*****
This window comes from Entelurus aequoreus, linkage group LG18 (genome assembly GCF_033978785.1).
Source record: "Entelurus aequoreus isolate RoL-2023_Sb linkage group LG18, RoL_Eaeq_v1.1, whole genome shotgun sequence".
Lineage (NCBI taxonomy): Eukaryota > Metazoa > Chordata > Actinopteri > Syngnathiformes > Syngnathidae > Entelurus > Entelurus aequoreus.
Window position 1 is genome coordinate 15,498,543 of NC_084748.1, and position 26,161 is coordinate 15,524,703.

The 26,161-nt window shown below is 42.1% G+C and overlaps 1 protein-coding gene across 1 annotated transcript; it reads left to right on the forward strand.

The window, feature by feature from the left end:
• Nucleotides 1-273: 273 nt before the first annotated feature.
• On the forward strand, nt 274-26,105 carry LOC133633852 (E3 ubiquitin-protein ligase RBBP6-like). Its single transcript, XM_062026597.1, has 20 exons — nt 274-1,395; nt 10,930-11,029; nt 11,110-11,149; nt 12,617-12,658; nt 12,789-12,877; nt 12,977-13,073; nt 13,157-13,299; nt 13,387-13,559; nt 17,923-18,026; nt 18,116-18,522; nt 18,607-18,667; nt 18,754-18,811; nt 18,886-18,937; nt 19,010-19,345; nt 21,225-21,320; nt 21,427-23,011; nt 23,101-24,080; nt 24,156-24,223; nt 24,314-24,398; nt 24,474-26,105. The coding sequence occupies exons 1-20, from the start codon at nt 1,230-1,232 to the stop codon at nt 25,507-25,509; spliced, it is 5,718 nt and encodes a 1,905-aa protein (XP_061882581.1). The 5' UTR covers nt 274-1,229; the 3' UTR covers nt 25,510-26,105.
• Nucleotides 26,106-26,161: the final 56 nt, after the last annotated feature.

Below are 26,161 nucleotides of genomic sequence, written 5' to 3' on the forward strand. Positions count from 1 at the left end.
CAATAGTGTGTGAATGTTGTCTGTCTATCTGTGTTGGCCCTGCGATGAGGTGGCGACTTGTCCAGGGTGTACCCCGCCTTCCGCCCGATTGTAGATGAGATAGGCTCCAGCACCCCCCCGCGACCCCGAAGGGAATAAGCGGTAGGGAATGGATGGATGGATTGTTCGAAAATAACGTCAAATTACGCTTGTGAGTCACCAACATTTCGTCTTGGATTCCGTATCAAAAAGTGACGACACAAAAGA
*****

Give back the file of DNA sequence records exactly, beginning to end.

This window comes from Entelurus aequoreus, linkage group LG18 (genome assembly GCF_033978785.1).
Source record: "Entelurus aequoreus isolate RoL-2023_Sb linkage group LG18, RoL_Eaeq_v1.1, whole genome shotgun sequence".
Lineage (NCBI taxonomy): Eukaryota > Metazoa > Chordata > Actinopteri > Syngnathiformes > Syngnathidae > Entelurus > Entelurus aequoreus.
Window position 1 is genome coordinate 15,498,543 of NC_084748.1, and position 26,161 is coordinate 15,524,703.

The 26,161-nt window shown below is 42.1% G+C and overlaps 1 protein-coding gene across 1 annotated transcript; it reads left to right on the forward strand.

The window, feature by feature from the left end:
• Nucleotides 1-273: 273 nt before the first annotated feature.
• On the forward strand, nt 274-26,105 carry LOC133633852 (E3 ubiquitin-protein ligase RBBP6-like). Its single transcript, XM_062026597.1, has 20 exons — nt 274-1,395; nt 10,930-11,029; nt 11,110-11,149; nt 12,617-12,658; nt 12,789-12,877; nt 12,977-13,073; nt 13,157-13,299; nt 13,387-13,559; nt 17,923-18,026; nt 18,116-18,522; nt 18,607-18,667; nt 18,754-18,811; nt 18,886-18,937; nt 19,010-19,345; nt 21,225-21,320; nt 21,427-23,011; nt 23,101-24,080; nt 24,156-24,223; nt 24,314-24,398; nt 24,474-26,105. The coding sequence occupies exons 1-20, from the start codon at nt 1,230-1,232 to the stop codon at nt 25,507-25,509; spliced, it is 5,718 nt and encodes a 1,905-aa protein (XP_061882581.1). The 5' UTR covers nt 274-1,229; the 3' UTR covers nt 25,510-26,105.
• Nucleotides 26,106-26,161: the final 56 nt, after the last annotated feature.

Below are 26,161 nucleotides of genomic sequence, written 5' to 3' on the forward strand. Positions count from 1 at the left end.
CAATAGTGTGTGAATGTTGTCTGTCTATCTGTGTTGGCCCTGCGATGAGGTGGCGACTTGTCCAGGGTGTACCCCGCCTTCCGCCCGATTGTAGATGAGATAGGCTCCAGCACCCCCCCGCGACCCCGAAGGGAATAAGCGGTAGGGAATGGATGGATGGATTGTTCGAAAATAACGTCAAATTACGCTTGTGAGTCACCAACATTTCGTCTTGGATTCCGTATCAAAAAGTGACGACACAAAAGA